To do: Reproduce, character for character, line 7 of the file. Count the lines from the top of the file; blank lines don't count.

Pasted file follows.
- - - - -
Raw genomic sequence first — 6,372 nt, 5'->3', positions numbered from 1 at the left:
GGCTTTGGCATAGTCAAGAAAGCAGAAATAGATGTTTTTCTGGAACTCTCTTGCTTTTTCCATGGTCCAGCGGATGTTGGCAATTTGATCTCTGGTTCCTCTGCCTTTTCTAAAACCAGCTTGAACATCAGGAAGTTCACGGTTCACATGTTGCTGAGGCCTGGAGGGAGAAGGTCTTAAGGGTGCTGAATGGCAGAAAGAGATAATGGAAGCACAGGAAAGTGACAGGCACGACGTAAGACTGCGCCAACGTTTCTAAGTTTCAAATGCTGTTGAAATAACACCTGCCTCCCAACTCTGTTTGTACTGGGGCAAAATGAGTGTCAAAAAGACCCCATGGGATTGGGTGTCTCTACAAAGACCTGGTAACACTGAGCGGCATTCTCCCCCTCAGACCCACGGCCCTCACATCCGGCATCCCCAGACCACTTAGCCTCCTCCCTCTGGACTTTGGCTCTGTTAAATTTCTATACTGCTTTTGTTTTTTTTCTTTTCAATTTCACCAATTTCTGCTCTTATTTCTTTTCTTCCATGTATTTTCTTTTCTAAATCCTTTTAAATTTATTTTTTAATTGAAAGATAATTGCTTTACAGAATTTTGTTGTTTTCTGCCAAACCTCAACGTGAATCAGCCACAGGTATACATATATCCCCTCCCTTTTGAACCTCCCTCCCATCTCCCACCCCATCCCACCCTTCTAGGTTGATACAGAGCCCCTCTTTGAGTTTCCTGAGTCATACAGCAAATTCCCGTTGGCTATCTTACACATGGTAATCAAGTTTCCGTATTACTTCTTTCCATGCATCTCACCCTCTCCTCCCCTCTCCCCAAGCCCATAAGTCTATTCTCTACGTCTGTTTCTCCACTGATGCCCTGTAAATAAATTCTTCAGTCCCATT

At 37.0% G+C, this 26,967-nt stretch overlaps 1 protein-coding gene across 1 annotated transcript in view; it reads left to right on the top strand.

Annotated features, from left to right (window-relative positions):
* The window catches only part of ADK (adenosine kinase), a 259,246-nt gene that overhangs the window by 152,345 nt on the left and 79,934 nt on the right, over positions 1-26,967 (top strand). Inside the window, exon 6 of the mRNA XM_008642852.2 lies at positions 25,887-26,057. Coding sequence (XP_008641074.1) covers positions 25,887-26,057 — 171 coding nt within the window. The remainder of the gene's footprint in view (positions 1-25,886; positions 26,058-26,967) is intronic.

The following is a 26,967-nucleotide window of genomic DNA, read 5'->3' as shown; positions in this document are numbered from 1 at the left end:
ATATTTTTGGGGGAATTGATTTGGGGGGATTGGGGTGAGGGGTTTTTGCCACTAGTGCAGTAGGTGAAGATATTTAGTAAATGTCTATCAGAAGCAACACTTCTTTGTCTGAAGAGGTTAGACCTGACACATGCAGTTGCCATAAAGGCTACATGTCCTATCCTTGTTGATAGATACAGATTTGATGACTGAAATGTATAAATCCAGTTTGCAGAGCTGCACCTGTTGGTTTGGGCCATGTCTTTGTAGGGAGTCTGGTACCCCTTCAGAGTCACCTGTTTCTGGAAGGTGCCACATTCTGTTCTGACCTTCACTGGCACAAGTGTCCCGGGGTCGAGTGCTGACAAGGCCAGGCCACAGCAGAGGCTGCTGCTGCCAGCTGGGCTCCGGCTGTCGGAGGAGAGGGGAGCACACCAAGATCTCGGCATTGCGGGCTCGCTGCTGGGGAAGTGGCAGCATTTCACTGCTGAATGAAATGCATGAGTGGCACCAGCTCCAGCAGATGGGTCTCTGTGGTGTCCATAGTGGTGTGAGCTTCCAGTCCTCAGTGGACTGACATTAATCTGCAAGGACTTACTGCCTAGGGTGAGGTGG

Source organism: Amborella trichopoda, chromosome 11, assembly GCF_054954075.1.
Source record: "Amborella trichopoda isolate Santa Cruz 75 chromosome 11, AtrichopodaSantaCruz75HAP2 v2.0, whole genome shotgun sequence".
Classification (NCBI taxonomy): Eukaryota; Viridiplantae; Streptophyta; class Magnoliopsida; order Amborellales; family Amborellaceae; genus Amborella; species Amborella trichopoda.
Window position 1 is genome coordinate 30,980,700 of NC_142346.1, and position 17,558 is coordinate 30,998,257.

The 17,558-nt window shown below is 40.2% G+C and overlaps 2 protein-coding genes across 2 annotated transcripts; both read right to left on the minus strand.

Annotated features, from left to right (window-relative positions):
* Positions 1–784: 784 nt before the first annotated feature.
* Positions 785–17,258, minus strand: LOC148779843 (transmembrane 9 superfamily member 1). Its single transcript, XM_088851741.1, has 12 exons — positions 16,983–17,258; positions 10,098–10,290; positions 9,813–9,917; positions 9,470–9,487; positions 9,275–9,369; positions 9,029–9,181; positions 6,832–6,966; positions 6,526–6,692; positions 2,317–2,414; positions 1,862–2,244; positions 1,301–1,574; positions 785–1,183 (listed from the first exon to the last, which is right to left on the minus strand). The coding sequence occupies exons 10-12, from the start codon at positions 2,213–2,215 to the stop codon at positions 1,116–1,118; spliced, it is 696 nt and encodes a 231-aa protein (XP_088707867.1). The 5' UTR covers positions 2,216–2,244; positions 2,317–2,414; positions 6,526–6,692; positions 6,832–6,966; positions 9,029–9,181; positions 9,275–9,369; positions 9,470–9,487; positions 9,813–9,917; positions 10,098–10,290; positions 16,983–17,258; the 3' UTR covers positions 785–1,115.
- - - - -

ATATTTTTGGGGGAATTGATTTGGGGGGATTGGGGTGAGGGGTTTTTGCCACTAGTGCAGTAGGTGAAGATATTTAGTAAATGTCTATCAGAAGCAACACTTCTTTGTCTGAAGAGGTTAGACCTGACACATGCAGTTGCCATAAAGGCTACATGTCCTATCCTTGTTGATAGATACAGATTTGATGACTGAAATGTATAAATCCAGTTTGCAGAGCTGCACCTGTTGGTTTGGGCCATGTCTTTGTAGGGAGTCTGGTACCCCTTCAGAGTCACCTGTTTCTGGAAGGTGCCACATTCTGTTCTGACCTTCACTGGCACAAGTGTCCCGGGGTCGAGTGCTGACAAGGCCAGGCCACAGCAGAGGCTGCTGCTGCCAGCTGGGCTCCGGCTGTCGGAGGAGAGGGGAGCACACCAAGATCTCGGCATTGCGGGCTCGCTGCTGGGGAAGTGGCAGCATTTCACTGCTGAATGAAATGCATGAGTGGCACCAGCTCCAGCAGATGGGTCTCTGTGGTGTCCATAGTGGTGTGAGCTTCCAGTCCTCAGTGGACTGACATTAATCTGCAAGGACTTACTGCCTAGGGTGAGGTGG